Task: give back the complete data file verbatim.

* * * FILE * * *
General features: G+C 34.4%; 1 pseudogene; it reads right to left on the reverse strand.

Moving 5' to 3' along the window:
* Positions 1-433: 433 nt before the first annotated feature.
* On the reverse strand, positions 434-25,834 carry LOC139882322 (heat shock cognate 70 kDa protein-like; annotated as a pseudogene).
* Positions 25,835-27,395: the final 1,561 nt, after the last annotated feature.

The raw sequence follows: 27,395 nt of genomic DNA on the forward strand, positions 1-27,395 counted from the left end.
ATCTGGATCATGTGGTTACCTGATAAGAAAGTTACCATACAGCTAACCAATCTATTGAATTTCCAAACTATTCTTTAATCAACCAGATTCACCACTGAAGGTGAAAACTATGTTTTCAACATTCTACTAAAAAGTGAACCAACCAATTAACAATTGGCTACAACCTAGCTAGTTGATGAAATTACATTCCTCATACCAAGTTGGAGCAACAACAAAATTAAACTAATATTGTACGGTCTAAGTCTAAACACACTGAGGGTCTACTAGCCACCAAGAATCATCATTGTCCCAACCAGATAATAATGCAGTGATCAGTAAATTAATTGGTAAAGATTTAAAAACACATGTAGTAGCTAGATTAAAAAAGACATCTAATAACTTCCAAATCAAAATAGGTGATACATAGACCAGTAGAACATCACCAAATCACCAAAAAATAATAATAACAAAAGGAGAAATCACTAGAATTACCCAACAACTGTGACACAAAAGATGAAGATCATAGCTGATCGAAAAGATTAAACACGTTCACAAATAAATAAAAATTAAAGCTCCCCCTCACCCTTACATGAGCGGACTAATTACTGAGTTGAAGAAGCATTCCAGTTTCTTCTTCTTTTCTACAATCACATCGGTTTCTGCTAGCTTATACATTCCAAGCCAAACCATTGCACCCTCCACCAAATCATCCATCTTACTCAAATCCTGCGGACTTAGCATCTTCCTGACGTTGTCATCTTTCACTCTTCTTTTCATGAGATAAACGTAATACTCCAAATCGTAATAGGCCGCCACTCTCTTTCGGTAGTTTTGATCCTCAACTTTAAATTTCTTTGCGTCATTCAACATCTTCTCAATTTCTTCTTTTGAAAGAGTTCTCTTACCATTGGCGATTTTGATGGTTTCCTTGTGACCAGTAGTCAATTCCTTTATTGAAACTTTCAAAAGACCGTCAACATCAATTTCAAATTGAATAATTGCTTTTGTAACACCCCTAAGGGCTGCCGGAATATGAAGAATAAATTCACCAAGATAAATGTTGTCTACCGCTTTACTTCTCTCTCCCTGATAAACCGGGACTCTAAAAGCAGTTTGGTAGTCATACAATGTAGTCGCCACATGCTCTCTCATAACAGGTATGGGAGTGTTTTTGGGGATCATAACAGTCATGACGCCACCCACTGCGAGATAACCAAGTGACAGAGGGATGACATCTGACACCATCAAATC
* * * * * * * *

General features: G+C 34.4%; 1 pseudogene; it reads right to left on the reverse strand.

Moving 5' to 3' along the window:
* Positions 1-433: 433 nt before the first annotated feature.
* On the reverse strand, positions 434-25,834 carry LOC139882322 (heat shock cognate 70 kDa protein-like; annotated as a pseudogene).
* Positions 25,835-27,395: the final 1,561 nt, after the last annotated feature.

The raw sequence follows: 27,395 nt of genomic DNA on the forward strand, positions 1-27,395 counted from the left end.
ATCTGGATCATGTGGTTACCTGATAAGAAAGTTACCATACAGCTAACCAATCTATTGAATTTCCAAACTATTCTTTAATCAACCAGATTCACCACTGAAGGTGAAAACTATGTTTTCAACATTCTACTAAAAAGTGAACCAACCAATTAACAATTGGCTACAACCTAGCTAGTTGATGAAATTACATTCCTCATACCAAGTTGGAGCAACAACAAAATTAAACTAATATTGTACGGTCTAAGTCTAAACACACTGAGGGTCTACTAGCCACCAAGAATCATCATTGTCCCAACCAGATAATAATGCAGTGATCAGTAAATTAATTGGTAAAGATTTAAAAACACATGTAGTAGCTAGATTAAAAAAGACATCTAATAACTTCCAAATCAAAATAGGTGATACATAGACCAGTAGAACATCACCAAATCACCAAAAAATAATAATAACAAAAGGAGAAATCACTAGAATTACCCAACAACTGTGACACAAAAGATGAAGATCATAGCTGATCGAAAAGATTAAACACGTTCACAAATAAATAAAAATTAAAGCTCCCCCTCACCCTTACATGAGCGGACTAATTACTGAGTTGAAGAAGCATTCCAGTTTCTTCTTCTTTTCTACAATCACATCGGTTTCTGCTAGCTTATACATTCCAAGCCAAACCATTGCACCCTCCACCAAATCATCCATCTTACTCAAATCCTGCGGACTTAGCATCTTCCTGACGTTGTCATCTTTCACTCTTCTTTTCATGAGATAAACGTAATACTCCAAATCGTAATAGGCCGCCACTCTCTTTCGGTAGTTTTGATCCTCAACTTTAAATTTCTTTGCGTCATTCAACATCTTCTCAATTTCTTCTTTTGAAAGAGTTCTCTTACCATTGGCGATTTTGATGGTTTCCTTGTGACCAGTAGTCAATTCCTTTATTGAAACTTTCAAAAGACCGTCAACATCAATTTCAAATTGAATAATTGCTTTTGTAACACCCCTAAGGGCTGCCGGAATATGAAGAATAAATTCACCAAGATAAATGTTGTCTACCGCTTTACTTCTCTCTCCCTGATAAACCGGGACTCTAAAAGCAGTTTGGTAGTCATACAATGTAGTCGCCACATGCTCTCTCATAACAGGTATGGGAGTGTTTTTGGGGATCATAACAGTCATGACGCCACCCACTGCGAGATAACCAAGTGACAGAGGGATGACATCTGACACCATCAAATC